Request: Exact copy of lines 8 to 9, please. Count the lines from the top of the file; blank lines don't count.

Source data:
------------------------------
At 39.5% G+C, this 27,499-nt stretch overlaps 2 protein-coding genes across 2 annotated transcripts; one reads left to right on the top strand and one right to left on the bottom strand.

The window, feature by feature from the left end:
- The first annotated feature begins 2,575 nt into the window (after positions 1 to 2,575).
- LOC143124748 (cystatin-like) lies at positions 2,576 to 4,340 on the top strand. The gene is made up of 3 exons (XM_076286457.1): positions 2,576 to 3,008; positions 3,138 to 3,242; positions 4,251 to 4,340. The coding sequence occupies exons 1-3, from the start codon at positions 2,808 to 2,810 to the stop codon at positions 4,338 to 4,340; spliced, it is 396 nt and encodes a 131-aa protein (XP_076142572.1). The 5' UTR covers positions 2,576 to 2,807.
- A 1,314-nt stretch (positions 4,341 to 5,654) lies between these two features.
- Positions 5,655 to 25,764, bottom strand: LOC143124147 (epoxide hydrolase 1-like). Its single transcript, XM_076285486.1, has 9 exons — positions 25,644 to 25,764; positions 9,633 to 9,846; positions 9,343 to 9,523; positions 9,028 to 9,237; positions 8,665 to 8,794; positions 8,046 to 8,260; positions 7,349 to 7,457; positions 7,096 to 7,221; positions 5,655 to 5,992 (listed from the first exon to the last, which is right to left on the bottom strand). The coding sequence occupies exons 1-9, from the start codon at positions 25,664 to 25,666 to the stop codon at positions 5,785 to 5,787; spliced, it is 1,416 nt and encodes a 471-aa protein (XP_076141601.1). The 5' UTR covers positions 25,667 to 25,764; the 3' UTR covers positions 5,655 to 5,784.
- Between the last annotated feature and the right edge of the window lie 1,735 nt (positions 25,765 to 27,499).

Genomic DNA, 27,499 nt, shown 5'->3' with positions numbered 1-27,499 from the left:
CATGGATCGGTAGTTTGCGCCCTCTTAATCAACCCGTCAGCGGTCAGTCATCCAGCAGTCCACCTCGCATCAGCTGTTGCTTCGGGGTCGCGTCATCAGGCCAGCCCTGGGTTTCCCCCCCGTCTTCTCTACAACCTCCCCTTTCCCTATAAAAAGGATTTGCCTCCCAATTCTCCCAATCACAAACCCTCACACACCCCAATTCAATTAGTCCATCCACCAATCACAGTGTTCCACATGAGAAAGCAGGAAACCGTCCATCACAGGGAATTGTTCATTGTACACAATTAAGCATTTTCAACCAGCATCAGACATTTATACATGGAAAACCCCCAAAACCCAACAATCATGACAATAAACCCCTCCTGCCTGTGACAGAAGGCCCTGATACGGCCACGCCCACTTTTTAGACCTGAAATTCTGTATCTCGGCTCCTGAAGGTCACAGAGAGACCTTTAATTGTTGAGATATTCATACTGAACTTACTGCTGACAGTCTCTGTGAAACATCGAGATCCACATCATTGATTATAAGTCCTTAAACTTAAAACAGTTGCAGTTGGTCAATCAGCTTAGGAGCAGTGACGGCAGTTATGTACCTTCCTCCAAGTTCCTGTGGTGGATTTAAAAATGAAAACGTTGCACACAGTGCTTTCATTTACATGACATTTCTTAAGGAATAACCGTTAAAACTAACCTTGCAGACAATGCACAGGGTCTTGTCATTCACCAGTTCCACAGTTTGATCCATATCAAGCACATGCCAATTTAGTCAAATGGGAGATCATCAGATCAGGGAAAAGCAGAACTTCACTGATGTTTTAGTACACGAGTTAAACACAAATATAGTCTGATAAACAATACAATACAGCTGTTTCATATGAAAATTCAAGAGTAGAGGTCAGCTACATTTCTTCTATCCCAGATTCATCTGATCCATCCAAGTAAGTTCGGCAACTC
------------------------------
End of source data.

Genomic DNA, 27,499 nt, shown 5'->3' with positions numbered 1-27,499 from the left:
CATGGATCGGTAGTTTGCGCCCTCTTAATCAACCCGTCAGCGGTCAGTCATCCAGCAGTCCACCTCGCATCAGCTGTTGCTTCGGGGTCGCGTCATCAGGCCAGCCCTGGGTTTCCCCCCCGTCTTCTCTACAACCTCCCCTTTCCCTATAAAAAGGATTTGCCTCCCAATTCTCCCAATCACAAACCCTCACACACCCCAATTCAATTAGTCCATCCACCAATCACAGTGTTCCACATGAGAAAGCAGGAAACCGTCCATCACAGGGAATTGTTCATTGTACACAATTAAGCATTTTCAACCAGCATCAGACATTTATACATGGAAAACCCCCAAAACCCAACAATCATGACAATAAACCCCTCCTGCCTGTGACAGAAGGCCCTGATACGGCCACGCCCACTTTTTAGACCTGAAATTCTGTATCTCGGCTCCTGAAGGTCACAGAGAGACCTTTAATTGTTGAGATATTCATACTGAACTTACTGCTGACAGTCTCTGTGAAACATCGAGATCCACATCATTGATTATAAGTCCTTAAACTTAAAACAGTTGCAGTTGGTCAATCAGCTTAGGAGCAGTGACGGCAGTTATGTACCTTCCTCCAAGTTCCTGTGGTGGATTTAAAAATGAAAACGTTGCACACAGTGCTTTCATTTACATGACATTTCTTAAGGAATAACCGTTAAAACTAACCTTGCAGACAATGCACAGGGTCTTGTCATTCACCAGTTCCACAGTTTGATCCATATCAAGCACATGCCAATTTAGTCAAATGGGAGATCATCAGATCAGGGAAAAGCAGAACTTCACTGATGTTTTAGTACACGAGTTAAACACAAATATAGTCTGATAAACAATACAATACAGCTGTTTCATATGAAAATTCAAGAGTAGAGGTCAGCTACATTTCTTCTATCCCAGATTCATCTGATCCATCCAAGTAAGTTCGGCAACTC